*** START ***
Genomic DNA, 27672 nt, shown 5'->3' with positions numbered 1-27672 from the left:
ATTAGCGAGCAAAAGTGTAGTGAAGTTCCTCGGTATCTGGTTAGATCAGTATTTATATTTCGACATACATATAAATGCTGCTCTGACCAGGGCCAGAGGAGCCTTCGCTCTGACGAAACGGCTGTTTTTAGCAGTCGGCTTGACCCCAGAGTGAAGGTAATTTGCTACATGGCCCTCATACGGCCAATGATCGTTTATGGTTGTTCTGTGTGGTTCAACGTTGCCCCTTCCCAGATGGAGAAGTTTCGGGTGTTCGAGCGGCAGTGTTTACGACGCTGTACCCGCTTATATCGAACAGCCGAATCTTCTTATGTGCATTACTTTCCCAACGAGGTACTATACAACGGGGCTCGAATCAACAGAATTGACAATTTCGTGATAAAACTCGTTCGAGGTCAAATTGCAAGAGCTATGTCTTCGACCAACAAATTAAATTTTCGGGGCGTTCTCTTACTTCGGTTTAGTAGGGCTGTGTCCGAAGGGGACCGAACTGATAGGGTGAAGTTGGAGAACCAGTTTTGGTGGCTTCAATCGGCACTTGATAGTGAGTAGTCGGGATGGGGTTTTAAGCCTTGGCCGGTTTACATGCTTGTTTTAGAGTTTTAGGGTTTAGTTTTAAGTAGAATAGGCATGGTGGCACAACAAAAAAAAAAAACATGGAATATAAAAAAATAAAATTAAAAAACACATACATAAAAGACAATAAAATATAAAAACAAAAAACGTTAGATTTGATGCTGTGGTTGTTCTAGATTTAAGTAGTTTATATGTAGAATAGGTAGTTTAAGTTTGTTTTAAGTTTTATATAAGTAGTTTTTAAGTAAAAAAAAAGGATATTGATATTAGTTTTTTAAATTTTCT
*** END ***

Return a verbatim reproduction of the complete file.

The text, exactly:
Genomic DNA, 27672 nt, shown 5'->3' with positions numbered 1-27672 from the left:
ATTAGCGAGCAAAAGTGTAGTGAAGTTCCTCGGTATCTGGTTAGATCAGTATTTATATTTCGACATACATATAAATGCTGCTCTGACCAGGGCCAGAGGAGCCTTCGCTCTGACGAAACGGCTGTTTTTAGCAGTCGGCTTGACCCCAGAGTGAAGGTAATTTGCTACATGGCCCTCATACGGCCAATGATCGTTTATGGTTGTTCTGTGTGGTTCAACGTTGCCCCTTCCCAGATGGAGAAGTTTCGGGTGTTCGAGCGGCAGTGTTTACGACGCTGTACCCGCTTATATCGAACAGCCGAATCTTCTTATGTGCATTACTTTCCCAACGAGGTACTATACAACGGGGCTCGAATCAACAGAATTGACAATTTCGTGATAAAACTCGTTCGAGGTCAAATTGCAAGAGCTATGTCTTCGACCAACAAATTAAATTTTCGGGGCGTTCTCTTACTTCGGTTTAGTAGGGCTGTGTCCGAAGGGGACCGAACTGATAGGGTGAAGTTGGAGAACCAGTTTTGGTGGCTTCAATCGGCACTTGATAGTGAGTAGTCGGGATGGGGTTTTAAGCCTTGGCCGGTTTACATGCTTGTTTTAGAGTTTTAGGGTTTAGTTTTAAGTAGAATAGGCATGGTGGCACAACAAAAAAAAAAAACATGGAATATAAAAAAATAAAATTAAAAAACACATACATAAAAGACAATAAAATATAAAAACAAAAAACGTTAGATTTGATGCTGTGGTTGTTCTAGATTTAAGTAGTTTATATGTAGAATAGGTAGTTTAAGTTTGTTTTAAGTTTTATATAAGTAGTTTTTAAGTAAAAAAAAAGGATATTGATATTAGTTTTTTAAATTTTCT